Sunday, 27 March 2016

Strange times

A conversation I had yesterday:

‘Must remember to alter the clocks tonight.’
‘Ah yes, forwards or backwards?’
‘Forward one hour.’
‘So if I go to bed at eleven, I’ll have to change my bedside clock to twelve.’
‘You don’t have to. It doesn't officially change until two in the morning. But if you don’t, and forget to do it when you wake up, you’ll be an hour behind everyone else tomorrow.’
‘So that means I’ll lose an hour of sleep tonight.’
‘Unless you go to bed at ten.’
‘Good idea. If I go to bed at ten, change the clock to eleven, set the alarm for eight, when it rings it will really only be seven o’ clock. That means I’ll gain an extra hour.’
‘That can’t be right.’
‘Why not?’
‘Because, um, …’

We’ve been changing the clocks twice a year for as long as I can remember, so why does it still seem so complicated?!

Happy Easter
 whatever time it is where you are.

Sunday, 20 March 2016

The real life benefits of made-up stories

It seems to me that there are two sorts of people: those who ‘get’ fiction, and those who don’t. While some of us see nothing strange in becoming totally involved with a fictional character who only lives in a novel, play or film, there are others who look on with puzzled frowns.

‘But it’s not real,’ they say. ‘There’s no such place, no such person. Why waste your time on something that’s pure make-believe?’

Here’s one of my reasons …

I was dreading going to the dentist. Over the years, I’ve had enough traumatic experiences connected with my teeth and dentists to fill a non-fiction book, one of those depressing misery memoirs. But, once again, I had a dental problem and knew I'd have to be brave if I wanted to solve it. Delaying a visit would only make matters worse.

My appointment wasn’t until the afternoon so, instead of worrying about it all morning, I tried to distract myself by working on my latest short story. I managed to write a few paragraphs, but the words weren’t flowing and I soon ground to a halt. I knew what had to happen next in the story but I couldn’t find the right way to explain it. After several attempts, I gave up.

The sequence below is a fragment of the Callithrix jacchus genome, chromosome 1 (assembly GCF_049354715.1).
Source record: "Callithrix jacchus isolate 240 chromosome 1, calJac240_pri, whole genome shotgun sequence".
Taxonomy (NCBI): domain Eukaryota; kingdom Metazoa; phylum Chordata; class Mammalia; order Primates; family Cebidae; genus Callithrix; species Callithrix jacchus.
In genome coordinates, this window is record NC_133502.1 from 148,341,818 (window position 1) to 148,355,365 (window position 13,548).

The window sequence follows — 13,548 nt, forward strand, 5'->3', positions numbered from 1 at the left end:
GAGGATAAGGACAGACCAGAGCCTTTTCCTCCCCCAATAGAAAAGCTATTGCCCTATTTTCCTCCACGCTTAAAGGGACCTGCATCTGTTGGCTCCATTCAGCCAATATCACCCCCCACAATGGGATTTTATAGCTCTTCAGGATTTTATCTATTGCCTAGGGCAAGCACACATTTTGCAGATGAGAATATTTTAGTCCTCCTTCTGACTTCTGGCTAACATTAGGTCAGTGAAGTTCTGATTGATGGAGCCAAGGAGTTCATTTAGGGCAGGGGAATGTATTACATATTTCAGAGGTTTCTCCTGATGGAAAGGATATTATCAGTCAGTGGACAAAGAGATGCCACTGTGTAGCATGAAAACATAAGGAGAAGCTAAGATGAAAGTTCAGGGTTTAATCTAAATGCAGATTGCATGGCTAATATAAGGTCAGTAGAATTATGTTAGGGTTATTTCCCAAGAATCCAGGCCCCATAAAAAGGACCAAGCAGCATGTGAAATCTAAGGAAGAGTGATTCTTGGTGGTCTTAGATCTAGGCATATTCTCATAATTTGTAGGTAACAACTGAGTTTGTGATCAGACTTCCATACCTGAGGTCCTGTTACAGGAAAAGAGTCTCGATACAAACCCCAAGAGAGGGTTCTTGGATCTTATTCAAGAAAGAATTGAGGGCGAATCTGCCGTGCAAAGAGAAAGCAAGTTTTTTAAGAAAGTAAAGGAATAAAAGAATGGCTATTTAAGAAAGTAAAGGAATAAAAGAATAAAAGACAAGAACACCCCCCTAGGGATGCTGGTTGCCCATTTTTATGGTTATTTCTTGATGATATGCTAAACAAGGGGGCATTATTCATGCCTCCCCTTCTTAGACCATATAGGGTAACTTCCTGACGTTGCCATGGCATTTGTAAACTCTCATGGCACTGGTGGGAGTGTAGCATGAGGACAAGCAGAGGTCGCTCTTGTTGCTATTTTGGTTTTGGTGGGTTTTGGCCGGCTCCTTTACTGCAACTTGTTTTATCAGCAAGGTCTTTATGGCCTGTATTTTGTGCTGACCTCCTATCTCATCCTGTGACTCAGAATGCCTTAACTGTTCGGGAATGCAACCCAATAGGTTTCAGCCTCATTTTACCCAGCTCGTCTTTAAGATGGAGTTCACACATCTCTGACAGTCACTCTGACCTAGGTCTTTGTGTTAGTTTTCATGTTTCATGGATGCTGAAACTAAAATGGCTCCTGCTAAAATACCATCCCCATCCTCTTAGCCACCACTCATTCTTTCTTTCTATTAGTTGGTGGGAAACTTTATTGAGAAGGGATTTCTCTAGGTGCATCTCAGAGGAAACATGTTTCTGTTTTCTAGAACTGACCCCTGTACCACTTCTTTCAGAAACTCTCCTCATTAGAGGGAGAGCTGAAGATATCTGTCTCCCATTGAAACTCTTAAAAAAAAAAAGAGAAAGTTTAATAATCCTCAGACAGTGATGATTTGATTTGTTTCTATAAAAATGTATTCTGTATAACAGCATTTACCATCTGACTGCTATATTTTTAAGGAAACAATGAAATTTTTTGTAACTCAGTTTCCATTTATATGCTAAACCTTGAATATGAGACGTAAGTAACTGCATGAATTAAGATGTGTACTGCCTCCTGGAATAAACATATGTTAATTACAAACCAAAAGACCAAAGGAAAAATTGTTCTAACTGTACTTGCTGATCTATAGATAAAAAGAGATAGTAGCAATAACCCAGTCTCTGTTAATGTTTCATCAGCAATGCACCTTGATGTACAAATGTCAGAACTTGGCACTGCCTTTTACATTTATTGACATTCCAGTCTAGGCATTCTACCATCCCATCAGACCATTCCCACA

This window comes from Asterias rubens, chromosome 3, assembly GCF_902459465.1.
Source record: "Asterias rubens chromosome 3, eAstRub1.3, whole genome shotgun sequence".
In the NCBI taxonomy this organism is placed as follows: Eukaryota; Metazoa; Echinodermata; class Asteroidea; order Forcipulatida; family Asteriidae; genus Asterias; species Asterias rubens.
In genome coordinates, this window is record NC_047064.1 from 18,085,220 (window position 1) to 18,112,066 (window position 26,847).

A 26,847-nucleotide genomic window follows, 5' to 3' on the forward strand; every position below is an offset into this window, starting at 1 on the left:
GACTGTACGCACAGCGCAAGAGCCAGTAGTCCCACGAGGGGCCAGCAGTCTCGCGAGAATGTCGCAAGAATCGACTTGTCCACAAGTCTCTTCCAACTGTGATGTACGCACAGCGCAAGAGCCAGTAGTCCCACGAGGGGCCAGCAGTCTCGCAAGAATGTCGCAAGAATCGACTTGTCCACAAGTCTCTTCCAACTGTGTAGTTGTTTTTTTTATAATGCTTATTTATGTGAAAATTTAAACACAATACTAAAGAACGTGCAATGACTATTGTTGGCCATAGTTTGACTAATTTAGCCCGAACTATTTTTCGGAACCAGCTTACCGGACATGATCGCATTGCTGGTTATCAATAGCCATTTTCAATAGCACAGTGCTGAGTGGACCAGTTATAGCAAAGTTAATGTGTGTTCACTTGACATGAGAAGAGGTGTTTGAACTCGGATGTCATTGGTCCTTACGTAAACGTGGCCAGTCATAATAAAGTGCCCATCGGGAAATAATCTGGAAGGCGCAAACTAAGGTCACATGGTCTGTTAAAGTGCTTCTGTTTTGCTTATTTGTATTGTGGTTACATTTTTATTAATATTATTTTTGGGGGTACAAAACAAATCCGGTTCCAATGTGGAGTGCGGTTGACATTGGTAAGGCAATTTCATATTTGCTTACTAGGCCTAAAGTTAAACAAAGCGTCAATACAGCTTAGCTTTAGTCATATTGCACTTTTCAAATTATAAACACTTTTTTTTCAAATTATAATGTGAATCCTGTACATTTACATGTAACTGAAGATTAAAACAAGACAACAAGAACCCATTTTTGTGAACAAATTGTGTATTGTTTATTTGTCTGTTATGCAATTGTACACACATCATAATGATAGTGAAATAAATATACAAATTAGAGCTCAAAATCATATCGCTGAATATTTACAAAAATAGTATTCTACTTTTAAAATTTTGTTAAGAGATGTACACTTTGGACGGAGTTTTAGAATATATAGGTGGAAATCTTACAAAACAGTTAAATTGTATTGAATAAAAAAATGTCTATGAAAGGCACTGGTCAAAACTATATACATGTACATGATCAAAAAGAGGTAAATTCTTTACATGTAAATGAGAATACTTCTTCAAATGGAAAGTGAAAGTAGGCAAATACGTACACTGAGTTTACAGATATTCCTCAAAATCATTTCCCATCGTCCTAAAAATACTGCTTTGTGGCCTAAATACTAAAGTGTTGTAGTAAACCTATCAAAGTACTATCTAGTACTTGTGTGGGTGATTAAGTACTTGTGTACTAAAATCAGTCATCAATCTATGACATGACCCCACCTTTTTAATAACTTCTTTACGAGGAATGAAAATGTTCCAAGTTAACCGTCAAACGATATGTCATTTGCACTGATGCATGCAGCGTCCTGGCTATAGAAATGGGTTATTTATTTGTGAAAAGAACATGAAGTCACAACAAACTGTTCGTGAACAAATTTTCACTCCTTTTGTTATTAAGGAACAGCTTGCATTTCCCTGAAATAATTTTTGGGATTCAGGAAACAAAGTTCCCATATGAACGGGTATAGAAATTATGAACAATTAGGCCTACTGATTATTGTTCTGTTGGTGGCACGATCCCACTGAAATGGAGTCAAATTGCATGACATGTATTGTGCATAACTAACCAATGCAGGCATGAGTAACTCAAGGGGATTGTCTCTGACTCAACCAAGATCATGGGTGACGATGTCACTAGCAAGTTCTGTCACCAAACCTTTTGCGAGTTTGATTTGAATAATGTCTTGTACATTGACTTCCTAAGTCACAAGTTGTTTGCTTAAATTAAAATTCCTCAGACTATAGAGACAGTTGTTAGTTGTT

In the dentist’s chair, I relaxed physically as much as I could while trying to convince myself that the ordeal would soon be over. I took a deep breath, closed my eyes and – there it was! The next sentence in my story. It was perfect. It moved the story on quickly and clearly, exactly as I’d wanted. I ‘wrote’ the next sentence, and the next, repeating them over and over to myself so I wouldn’t forget them. (Yes, I did have a notebook in my bag but I didn’t think the dentist would appreciate me stopping his work so I could get on with mine.)

I can’t truthfully say I was oblivious to what was happening in my mouth, but having something more important to concentrate on certainly lessened the anxiety. I was almost sorry when the treatment was over. Another two minutes and I’d have been writing THE END.

As soon as I was back in the real world of course, I couldn’t get out of there fast enough!

Do you have any practical uses for fiction?